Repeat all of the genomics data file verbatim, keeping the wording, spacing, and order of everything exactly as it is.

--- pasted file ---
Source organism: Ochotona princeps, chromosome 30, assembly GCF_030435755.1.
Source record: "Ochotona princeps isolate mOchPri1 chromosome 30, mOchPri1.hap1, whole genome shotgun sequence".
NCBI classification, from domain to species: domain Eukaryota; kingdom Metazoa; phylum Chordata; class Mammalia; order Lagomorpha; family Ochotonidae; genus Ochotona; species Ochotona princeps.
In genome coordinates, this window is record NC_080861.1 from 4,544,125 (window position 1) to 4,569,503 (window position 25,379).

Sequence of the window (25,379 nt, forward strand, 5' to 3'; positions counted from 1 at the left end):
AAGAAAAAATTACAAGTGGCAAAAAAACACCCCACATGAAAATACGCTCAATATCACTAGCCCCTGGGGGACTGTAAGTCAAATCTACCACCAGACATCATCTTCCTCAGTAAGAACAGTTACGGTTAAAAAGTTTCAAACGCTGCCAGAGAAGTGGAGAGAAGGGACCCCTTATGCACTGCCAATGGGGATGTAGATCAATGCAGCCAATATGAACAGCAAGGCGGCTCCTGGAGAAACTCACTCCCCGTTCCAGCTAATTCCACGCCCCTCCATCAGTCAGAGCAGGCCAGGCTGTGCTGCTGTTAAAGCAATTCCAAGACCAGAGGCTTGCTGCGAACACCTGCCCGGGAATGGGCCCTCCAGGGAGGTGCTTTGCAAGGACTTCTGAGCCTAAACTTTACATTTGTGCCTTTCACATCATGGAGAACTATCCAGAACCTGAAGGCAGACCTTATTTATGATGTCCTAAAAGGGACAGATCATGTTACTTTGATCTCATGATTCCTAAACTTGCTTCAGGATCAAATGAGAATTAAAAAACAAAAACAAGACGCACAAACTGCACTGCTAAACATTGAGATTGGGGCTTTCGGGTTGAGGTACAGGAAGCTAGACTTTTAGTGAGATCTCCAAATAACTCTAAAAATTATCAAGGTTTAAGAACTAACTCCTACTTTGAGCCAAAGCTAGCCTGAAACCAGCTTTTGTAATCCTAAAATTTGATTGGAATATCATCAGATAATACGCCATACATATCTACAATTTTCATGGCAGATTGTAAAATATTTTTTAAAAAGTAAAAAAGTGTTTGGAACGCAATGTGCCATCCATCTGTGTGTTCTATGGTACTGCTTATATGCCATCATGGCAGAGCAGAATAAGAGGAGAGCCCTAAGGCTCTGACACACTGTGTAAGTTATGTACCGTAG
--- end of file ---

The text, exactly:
Source organism: Ochotona princeps, chromosome 30, assembly GCF_030435755.1.
Source record: "Ochotona princeps isolate mOchPri1 chromosome 30, mOchPri1.hap1, whole genome shotgun sequence".
NCBI classification, from domain to species: domain Eukaryota; kingdom Metazoa; phylum Chordata; class Mammalia; order Lagomorpha; family Ochotonidae; genus Ochotona; species Ochotona princeps.
In genome coordinates, this window is record NC_080861.1 from 4,544,125 (window position 1) to 4,569,503 (window position 25,379).

Sequence of the window (25,379 nt, forward strand, 5' to 3'; positions counted from 1 at the left end):
AAGAAAAAATTACAAGTGGCAAAAAAACACCCCACATGAAAATACGCTCAATATCACTAGCCCCTGGGGGACTGTAAGTCAAATCTACCACCAGACATCATCTTCCTCAGTAAGAACAGTTACGGTTAAAAAGTTTCAAACGCTGCCAGAGAAGTGGAGAGAAGGGACCCCTTATGCACTGCCAATGGGGATGTAGATCAATGCAGCCAATATGAACAGCAAGGCGGCTCCTGGAGAAACTCACTCCCCGTTCCAGCTAATTCCACGCCCCTCCATCAGTCAGAGCAGGCCAGGCTGTGCTGCTGTTAAAGCAATTCCAAGACCAGAGGCTTGCTGCGAACACCTGCCCGGGAATGGGCCCTCCAGGGAGGTGCTTTGCAAGGACTTCTGAGCCTAAACTTTACATTTGTGCCTTTCACATCATGGAGAACTATCCAGAACCTGAAGGCAGACCTTATTTATGATGTCCTAAAAGGGACAGATCATGTTACTTTGATCTCATGATTCCTAAACTTGCTTCAGGATCAAATGAGAATTAAAAAACAAAAACAAGACGCACAAACTGCACTGCTAAACATTGAGATTGGGGCTTTCGGGTTGAGGTACAGGAAGCTAGACTTTTAGTGAGATCTCCAAATAACTCTAAAAATTATCAAGGTTTAAGAACTAACTCCTACTTTGAGCCAAAGCTAGCCTGAAACCAGCTTTTGTAATCCTAAAATTTGATTGGAATATCATCAGATAATACGCCATACATATCTACAATTTTCATGGCAGATTGTAAAATATTTTTTAAAAAGTAAAAAAGTGTTTGGAACGCAATGTGCCATCCATCTGTGTGTTCTATGGTACTGCTTATATGCCATCATGGCAGAGCAGAATAAGAGGAGAGCCCTAAGGCTCTGACACACTGTGTAAGTTATGTACCGTAG